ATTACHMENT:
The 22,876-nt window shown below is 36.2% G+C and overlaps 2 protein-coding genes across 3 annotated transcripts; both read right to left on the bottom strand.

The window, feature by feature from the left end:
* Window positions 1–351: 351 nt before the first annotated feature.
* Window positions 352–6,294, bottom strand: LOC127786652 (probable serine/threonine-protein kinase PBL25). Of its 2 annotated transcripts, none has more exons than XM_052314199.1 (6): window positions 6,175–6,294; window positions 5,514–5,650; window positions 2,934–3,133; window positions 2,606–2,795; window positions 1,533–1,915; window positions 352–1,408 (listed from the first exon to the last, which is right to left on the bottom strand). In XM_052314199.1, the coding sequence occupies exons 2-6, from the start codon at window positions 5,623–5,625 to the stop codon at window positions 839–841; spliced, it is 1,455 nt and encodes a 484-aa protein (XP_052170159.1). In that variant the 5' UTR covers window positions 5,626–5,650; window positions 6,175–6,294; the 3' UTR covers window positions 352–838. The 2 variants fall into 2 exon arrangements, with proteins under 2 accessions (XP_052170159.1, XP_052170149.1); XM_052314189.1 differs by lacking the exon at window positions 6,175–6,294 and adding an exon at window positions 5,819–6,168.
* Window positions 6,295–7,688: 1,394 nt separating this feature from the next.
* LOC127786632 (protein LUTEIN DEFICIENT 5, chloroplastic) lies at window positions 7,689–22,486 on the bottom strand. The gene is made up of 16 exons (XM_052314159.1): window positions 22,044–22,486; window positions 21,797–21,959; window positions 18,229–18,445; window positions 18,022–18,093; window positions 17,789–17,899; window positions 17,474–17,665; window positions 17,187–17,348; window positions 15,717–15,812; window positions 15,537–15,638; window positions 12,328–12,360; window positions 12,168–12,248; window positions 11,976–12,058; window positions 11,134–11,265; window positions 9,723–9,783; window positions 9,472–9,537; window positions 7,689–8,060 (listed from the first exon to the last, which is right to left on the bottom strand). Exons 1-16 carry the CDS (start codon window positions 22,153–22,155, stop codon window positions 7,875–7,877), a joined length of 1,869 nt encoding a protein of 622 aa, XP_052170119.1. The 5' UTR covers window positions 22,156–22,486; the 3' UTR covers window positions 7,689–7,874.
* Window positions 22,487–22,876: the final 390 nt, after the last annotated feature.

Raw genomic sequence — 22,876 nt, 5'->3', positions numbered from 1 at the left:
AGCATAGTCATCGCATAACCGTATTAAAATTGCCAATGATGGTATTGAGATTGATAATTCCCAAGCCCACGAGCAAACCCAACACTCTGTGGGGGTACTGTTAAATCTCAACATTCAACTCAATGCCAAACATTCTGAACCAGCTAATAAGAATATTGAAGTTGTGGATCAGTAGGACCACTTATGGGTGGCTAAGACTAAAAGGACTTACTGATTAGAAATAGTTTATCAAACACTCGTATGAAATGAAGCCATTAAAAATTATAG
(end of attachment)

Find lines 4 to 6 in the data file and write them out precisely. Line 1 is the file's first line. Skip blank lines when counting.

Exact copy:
* Window positions 352–6,294, bottom strand: LOC127786652 (probable serine/threonine-protein kinase PBL25). Of its 2 annotated transcripts, none has more exons than XM_052314199.1 (6): window positions 6,175–6,294; window positions 5,514–5,650; window positions 2,934–3,133; window positions 2,606–2,795; window positions 1,533–1,915; window positions 352–1,408 (listed from the first exon to the last, which is right to left on the bottom strand). In XM_052314199.1, the coding sequence occupies exons 2-6, from the start codon at window positions 5,623–5,625 to the stop codon at window positions 839–841; spliced, it is 1,455 nt and encodes a 484-aa protein (XP_052170159.1). In that variant the 5' UTR covers window positions 5,626–5,650; window positions 6,175–6,294; the 3' UTR covers window positions 352–838. The 2 variants fall into 2 exon arrangements, with proteins under 2 accessions (XP_052170159.1, XP_052170149.1); XM_052314189.1 differs by lacking the exon at window positions 6,175–6,294 and adding an exon at window positions 5,819–6,168.
* Window positions 6,295–7,688: 1,394 nt separating this feature from the next.
* LOC127786632 (protein LUTEIN DEFICIENT 5, chloroplastic) lies at window positions 7,689–22,486 on the bottom strand. The gene is made up of 16 exons (XM_052314159.1): window positions 22,044–22,486; window positions 21,797–21,959; window positions 18,229–18,445; window positions 18,022–18,093; window positions 17,789–17,899; window positions 17,474–17,665; window positions 17,187–17,348; window positions 15,717–15,812; window positions 15,537–15,638; window positions 12,328–12,360; window positions 12,168–12,248; window positions 11,976–12,058; window positions 11,134–11,265; window positions 9,723–9,783; window positions 9,472–9,537; window positions 7,689–8,060 (listed from the first exon to the last, which is right to left on the bottom strand). Exons 1-16 carry the CDS (start codon window positions 22,153–22,155, stop codon window positions 7,875–7,877), a joined length of 1,869 nt encoding a protein of 622 aa, XP_052170119.1. The 5' UTR covers window positions 22,156–22,486; the 3' UTR covers window positions 7,689–7,874.